Even by the standards of liberal Democrats, Hillary Clinton is running the most frankly redistributionist presidential campaign in years. She promises massive new spending initiatives and balanced budgets, achieved by raising taxes on higher-income Americans in ways that other Democrats have rejected in the recent past.
At a fundraiser in Seattle Friday night -- with her growing lead over Donald Trump, Clinton holds few actual campaign rallies -- Clinton described her spending agenda: the "biggest investment in jobs since World War II," higher spending on prescription drugs, billions more for Obamacare, pre-school, family leave, college affordability, roads, bridges, tunnels, ports, airports, a new electric grid to "distribute all the clean, renewable energy we're going to be producing," half a billion new solar panels, advanced manufacturing, climate change, and more.
Clinton conceded that was a lot to pay for, but argued America's wealthy have more than enough cash to hand over to the government. Chief among them, Clinton said, is her billionaire opponent, Donald Trump, whom she promises to target after the election.
"When people ask me, so how are you going to pay for infrastructure jobs and paid family leave, I say well, I'm telling you I'm going to pay for everything," Clinton told the fundraiser audience. "I'm not going to add a penny to the national debt. We're going to go where the money is. We're going to make the wealthy pay their fair share. And we're going to finally close those corporate loopholes. And it would be a good idea to start with my opponent."
It's not clear whether Clinton meant there might be some specific retaliation against Trump under her administration or whether Trump would simply pay more taxes along with other wealthy Americans.
Clinton often uses the phrase "go where the money is" to describe her tax-raising proposals. (The phrase comes from a legendary 20th Century criminal, Willie Sutton, who was asked why he robbed banks and supposedly replied, "Because that's where the money is.")
Clinton used the phrase at three separate rallies last month, as well as over the summer when she was asked on CBS's "60 Minutes" what the term "middle class" means to her. "Well, we say below $250,000 because here's what we want to do," Clinton said. "We want to go where the money is. Most of the wealth increase, the increase in income, both active and passive, has gone to the very top of the income scale."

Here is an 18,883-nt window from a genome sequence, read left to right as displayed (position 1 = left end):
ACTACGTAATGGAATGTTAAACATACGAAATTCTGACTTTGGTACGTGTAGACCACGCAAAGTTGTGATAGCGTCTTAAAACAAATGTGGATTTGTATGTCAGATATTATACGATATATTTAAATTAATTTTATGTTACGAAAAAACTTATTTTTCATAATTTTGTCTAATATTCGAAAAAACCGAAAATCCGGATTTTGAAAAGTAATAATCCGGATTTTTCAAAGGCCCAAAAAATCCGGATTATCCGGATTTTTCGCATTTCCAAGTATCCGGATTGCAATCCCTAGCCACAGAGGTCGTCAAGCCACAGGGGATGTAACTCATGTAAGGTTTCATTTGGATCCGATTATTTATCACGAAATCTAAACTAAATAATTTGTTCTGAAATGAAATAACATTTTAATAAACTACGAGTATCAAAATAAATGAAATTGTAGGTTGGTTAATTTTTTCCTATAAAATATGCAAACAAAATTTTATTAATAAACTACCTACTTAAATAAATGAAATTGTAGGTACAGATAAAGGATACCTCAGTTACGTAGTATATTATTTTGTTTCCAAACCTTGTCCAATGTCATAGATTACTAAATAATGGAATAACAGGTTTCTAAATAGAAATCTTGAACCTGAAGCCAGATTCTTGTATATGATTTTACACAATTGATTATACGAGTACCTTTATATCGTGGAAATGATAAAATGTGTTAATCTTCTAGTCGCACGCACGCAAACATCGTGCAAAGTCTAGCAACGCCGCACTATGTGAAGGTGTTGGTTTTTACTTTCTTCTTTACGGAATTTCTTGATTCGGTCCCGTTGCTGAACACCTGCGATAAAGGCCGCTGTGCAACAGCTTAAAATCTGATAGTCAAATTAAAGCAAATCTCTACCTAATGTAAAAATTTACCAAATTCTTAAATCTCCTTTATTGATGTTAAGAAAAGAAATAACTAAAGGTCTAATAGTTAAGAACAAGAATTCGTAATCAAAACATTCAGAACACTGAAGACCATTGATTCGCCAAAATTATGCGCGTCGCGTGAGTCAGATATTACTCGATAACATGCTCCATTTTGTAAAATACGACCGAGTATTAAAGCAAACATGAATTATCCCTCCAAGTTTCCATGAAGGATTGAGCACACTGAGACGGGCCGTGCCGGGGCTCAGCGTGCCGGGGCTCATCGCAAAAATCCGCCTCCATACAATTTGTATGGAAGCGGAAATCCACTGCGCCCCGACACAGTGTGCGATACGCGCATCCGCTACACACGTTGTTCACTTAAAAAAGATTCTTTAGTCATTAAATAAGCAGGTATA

Of course, $250,000 per year, while more than the vast majority of American households make, is also not the "very top of the income scale." A household bringing in that amount would be in the top 3 percent of American earners nationwide. In some areas of the country, like Secretary Clinton's home, the New York metropolitan area, it would be in the top 5 percent. In any event, Clinton's precise figure, $250,000, is one that has given Democrats fits in their previous efforts to raise taxes.
In 2008, candidate Barack Obama pledged to raise taxes on couples making more than $250,000 a year and individuals making more than $200,000. The idea was that in 2010, when the Bush tax cuts on all U.S. earners were set to expire, taxes on the wealthiest would go up.
It didn't happen. By the time the Bush cuts expired, Obama had already raised taxes on higher earners through Obamacare, and some key Democrats joined Republicans in opposing another hike. Clinton's old New York colleague in the Senate, Charles Schumer, and the Democratic leader in the House, Nancy Pelosi, proposed to raise taxes only on households above $1 million. With the economy still in a terrible trough in late 2010, Congress declined to raise taxes on anybody.
In 2012, Obama came back, with a proposal to further extend the great majority of the Bush cuts but again to raise taxes on families with income above $250,000. Schumer and a bunch of other Democrats facing re-election balked. Obama compromised, and the final deal raised taxes on families making more than $450,000.
Now Clinton, with an eye on her left flank after a primary fight with Bernie Sanders, proposes to go back to the old $250,000 threshold for tax increases. Whether that will succeed is anybody's guess; on the other side of the Democratic divide will again be Schumer, this time leading the party in the Senate, either as minority or majority leader. Even if all Democrats agree to "go where the money is," it seems unlikely they'll be able to agree on precisely how to do it.
At about this time in the 2008 campaign, Barack Obama had a brief encounter with an Ohio man named Joseph Wurzelbacher, who later became known as Joe the Plumber. "Your new tax plan is going to tax me more, isn't it?" Joe asked the Democratic candidate at a stop in Holland, Ohio.
"It's not that I want to punish your success, I just want to make sure that everybody who is behind you, that they've got a chance for success, too," Obama answered. "I think when you spread the wealth around, it's good for everybody."
For Republicans, Joe the Plumber became the embodiment of opposition to Obama's redistributionist plans. But Obama back then was vastly more subtle than Clinton is today; rhetorically, "We're going to go where the money is" is a hard-edged threat compared to "spread the wealth around."
Clinton doesn't need subtlety. With the political world fixated on all things Trump, she could resurrect Willie Sutton himself, and threaten to sic him on everyday Americans, and it's possible nobody would notice. Clinton is being blunt about her intentions because she can.